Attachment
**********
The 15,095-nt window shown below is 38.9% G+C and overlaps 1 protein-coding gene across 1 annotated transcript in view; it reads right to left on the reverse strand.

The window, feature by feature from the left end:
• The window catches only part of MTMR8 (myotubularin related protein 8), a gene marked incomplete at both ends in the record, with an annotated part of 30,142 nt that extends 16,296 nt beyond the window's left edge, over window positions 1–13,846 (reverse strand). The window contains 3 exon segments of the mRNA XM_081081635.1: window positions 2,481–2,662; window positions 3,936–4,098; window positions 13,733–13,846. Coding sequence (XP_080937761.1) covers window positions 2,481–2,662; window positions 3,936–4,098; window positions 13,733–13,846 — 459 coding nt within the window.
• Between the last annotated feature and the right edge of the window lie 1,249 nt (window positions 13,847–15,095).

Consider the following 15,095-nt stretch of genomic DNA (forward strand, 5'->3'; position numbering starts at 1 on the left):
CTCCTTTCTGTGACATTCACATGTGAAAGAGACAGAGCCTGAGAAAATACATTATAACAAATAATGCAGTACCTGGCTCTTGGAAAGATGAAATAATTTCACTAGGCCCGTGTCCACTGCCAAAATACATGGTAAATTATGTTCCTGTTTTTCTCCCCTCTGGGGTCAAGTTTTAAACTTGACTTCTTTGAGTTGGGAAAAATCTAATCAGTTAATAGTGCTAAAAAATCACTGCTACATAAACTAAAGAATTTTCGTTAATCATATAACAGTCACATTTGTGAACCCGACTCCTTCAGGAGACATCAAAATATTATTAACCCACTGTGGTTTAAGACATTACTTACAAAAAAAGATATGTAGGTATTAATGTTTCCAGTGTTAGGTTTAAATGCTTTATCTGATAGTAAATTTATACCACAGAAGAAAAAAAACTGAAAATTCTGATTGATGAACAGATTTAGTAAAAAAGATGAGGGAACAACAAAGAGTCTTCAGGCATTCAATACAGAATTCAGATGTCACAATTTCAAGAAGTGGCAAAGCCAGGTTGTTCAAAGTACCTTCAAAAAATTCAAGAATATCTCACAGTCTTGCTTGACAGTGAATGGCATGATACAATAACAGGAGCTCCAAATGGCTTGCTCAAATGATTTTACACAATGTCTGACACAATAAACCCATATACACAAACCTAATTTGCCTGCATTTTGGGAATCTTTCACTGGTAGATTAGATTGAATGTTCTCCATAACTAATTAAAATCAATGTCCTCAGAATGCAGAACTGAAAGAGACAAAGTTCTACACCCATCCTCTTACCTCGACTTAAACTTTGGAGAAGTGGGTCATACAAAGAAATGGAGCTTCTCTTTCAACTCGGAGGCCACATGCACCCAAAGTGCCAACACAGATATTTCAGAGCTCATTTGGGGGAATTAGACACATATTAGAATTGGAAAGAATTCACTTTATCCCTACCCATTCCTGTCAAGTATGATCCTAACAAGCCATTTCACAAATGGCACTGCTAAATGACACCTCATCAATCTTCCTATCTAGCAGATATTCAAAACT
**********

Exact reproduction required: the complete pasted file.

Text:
The 15,095-nt window shown below is 38.9% G+C and overlaps 1 protein-coding gene across 1 annotated transcript in view; it reads right to left on the reverse strand.

The window, feature by feature from the left end:
• The window catches only part of MTMR8 (myotubularin related protein 8), a gene marked incomplete at both ends in the record, with an annotated part of 30,142 nt that extends 16,296 nt beyond the window's left edge, over window positions 1–13,846 (reverse strand). The window contains 3 exon segments of the mRNA XM_081081635.1: window positions 2,481–2,662; window positions 3,936–4,098; window positions 13,733–13,846. Coding sequence (XP_080937761.1) covers window positions 2,481–2,662; window positions 3,936–4,098; window positions 13,733–13,846 — 459 coding nt within the window.
• Between the last annotated feature and the right edge of the window lie 1,249 nt (window positions 13,847–15,095).

Consider the following 15,095-nt stretch of genomic DNA (forward strand, 5'->3'; position numbering starts at 1 on the left):
CTCCTTTCTGTGACATTCACATGTGAAAGAGACAGAGCCTGAGAAAATACATTATAACAAATAATGCAGTACCTGGCTCTTGGAAAGATGAAATAATTTCACTAGGCCCGTGTCCACTGCCAAAATACATGGTAAATTATGTTCCTGTTTTTCTCCCCTCTGGGGTCAAGTTTTAAACTTGACTTCTTTGAGTTGGGAAAAATCTAATCAGTTAATAGTGCTAAAAAATCACTGCTACATAAACTAAAGAATTTTCGTTAATCATATAACAGTCACATTTGTGAACCCGACTCCTTCAGGAGACATCAAAATATTATTAACCCACTGTGGTTTAAGACATTACTTACAAAAAAAGATATGTAGGTATTAATGTTTCCAGTGTTAGGTTTAAATGCTTTATCTGATAGTAAATTTATACCACAGAAGAAAAAAAACTGAAAATTCTGATTGATGAACAGATTTAGTAAAAAAGATGAGGGAACAACAAAGAGTCTTCAGGCATTCAATACAGAATTCAGATGTCACAATTTCAAGAAGTGGCAAAGCCAGGTTGTTCAAAGTACCTTCAAAAAATTCAAGAATATCTCACAGTCTTGCTTGACAGTGAATGGCATGATACAATAACAGGAGCTCCAAATGGCTTGCTCAAATGATTTTACACAATGTCTGACACAATAAACCCATATACACAAACCTAATTTGCCTGCATTTTGGGAATCTTTCACTGGTAGATTAGATTGAATGTTCTCCATAACTAATTAAAATCAATGTCCTCAGAATGCAGAACTGAAAGAGACAAAGTTCTACACCCATCCTCTTACCTCGACTTAAACTTTGGAGAAGTGGGTCATACAAAGAAATGGAGCTTCTCTTTCAACTCGGAGGCCACATGCACCCAAAGTGCCAACACAGATATTTCAGAGCTCATTTGGGGGAATTAGACACATATTAGAATTGGAAAGAATTCACTTTATCCCTACCCATTCCTGTCAAGTATGATCCTAACAAGCCATTTCACAAATGGCACTGCTAAATGACACCTCATCAATCTTCCTATCTAGCAGATATTCAAAACT